– gastrocs acts as a load absorber during early stance
– partial thickness meniscal tears and full-thickness stable, vertical or oblique tears measuring less than or equal to 10 mm may be left alone.
– during flexion of the knee, the medial meniscus moves 5 mm, the lateral moves about 10; note that the medial meniscus has less mobility – and hence is more prone to getting torn,.
– the most common mechanism of injury of the Achilles tendon is forced dorsiflexion of the plantarflexed foot
– remember to look on the lateral knee x-ray for the height of the patella! If it is way up there – there will be an extension lag.
– in the combined ACL MCL injury, probably best to wait for the knee to be rehabbed before doing anything.
– activity induced osteitis pubis is an overuse syndrome – hot on bone scan on both sides of the symphysis.
– for the patient who has posterior and external rotation displacement at 30 but not at 90, he has a posterolateral complex injury with an intact PCL. Isolated PCL disruption leads to increased posterior translation at 90, but not 30.
– increased external rotation at 30, BUT not at 90 – think posterolateral corner tear!
– “stingers” are neuropraxias of the brachial plexus – the recovery time is variable, anywhere from 2 days to several months. Residual sequela such as permanent muscle atrophy, can also occur and these patients need proper rehab. Do an EMG to define the extent of the injury. These patients should not be allowed back into contact sports until you’ve sorted out their injury
– with the ankle loaded and in neutral, the most important structure in resisting inversion is the bony tibial and talar articulation. In the absence of axial loading, the anterior talofibular and calcaneofibular ligaments are the primary restraints to inversion laxity.
– meniscal cysts are usually lateral, but can be medial. They are usually associated with horizontal cleavage tears – allow fluid out in a ball-valve type mechanism. They are treated by partial meniscectomy and decompression of the cyst into the knee.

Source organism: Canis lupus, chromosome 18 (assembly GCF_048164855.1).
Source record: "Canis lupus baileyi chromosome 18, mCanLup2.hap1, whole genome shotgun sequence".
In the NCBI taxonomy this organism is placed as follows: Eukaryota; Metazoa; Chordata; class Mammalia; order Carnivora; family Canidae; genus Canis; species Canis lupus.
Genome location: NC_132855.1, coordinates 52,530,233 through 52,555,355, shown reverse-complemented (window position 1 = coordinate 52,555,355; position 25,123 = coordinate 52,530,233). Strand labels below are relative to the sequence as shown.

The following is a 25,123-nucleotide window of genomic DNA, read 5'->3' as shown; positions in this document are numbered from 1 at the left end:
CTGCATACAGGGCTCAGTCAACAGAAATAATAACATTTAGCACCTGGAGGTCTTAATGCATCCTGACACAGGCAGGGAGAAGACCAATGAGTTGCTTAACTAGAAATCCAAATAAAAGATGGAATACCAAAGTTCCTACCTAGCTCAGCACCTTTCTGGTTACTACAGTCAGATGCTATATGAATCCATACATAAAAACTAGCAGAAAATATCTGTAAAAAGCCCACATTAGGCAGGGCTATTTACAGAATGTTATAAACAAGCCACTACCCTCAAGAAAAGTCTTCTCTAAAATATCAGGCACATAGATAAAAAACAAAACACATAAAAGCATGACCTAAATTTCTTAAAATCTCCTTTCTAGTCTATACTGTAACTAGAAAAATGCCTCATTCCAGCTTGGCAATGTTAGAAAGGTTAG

– if using interference screws for bone plug fixation, use a screw the same length as the graft bone – if there is a 20 mm length of bone plug, use a 20 mm screw. If you use a longer screw, some of the threadas may cut the tendon graft.
– acute hemarthrosis of the knee alters quads strength by inhibiting muscle firing. The capsular distention, irritation, and pain caused by the effusion inhibits normal motor unit activation and firing.
– for osteochondral lesions of the talus caused by trauma – most are anterolateral; if displaced – open or scope them, consider fixing the fragment or excising it and drilling the base.
– doing a Chrisman Snook lateral ankle ligament reconstruction may cause symptomatic restriction of subtalar motion, because the calcaneofibular arm of the reconstruction crosses the subtalar joint at a different angle than the native CFL.
– os trigonum syndrome presents with posterolateral ankle pain as the posterior process of the talus impinges against the calcaneus with forced plantar flexion. The key is the forced passive plantar flexion causing pain.
– anabolic steroids increase muscle strength; the nonreversible side effect – alopecia (cystic acne, decreased sperm, testicular atrophy, and increased LDL are all reversible); the best test is LDH liver isoenzymes.
– arthroscopic debridement of an arthritic knee has the best chance of working if the normal alignment is maintained. It has poor results in patients with ligamentous laxity, loss of joint space, or abnormal alignment (varus)
– for ACL graft placement – the femoral tunnel placement is key; the tibia is abit more forgiving because the zone of isometricity is larger. If the graft is placed to far forward on the femur, it will be too tight in flexion. If it is too far back, it will be too tight in extension (over the top).
– the anterior horns of the medial and lateral menisci often serve to prevent
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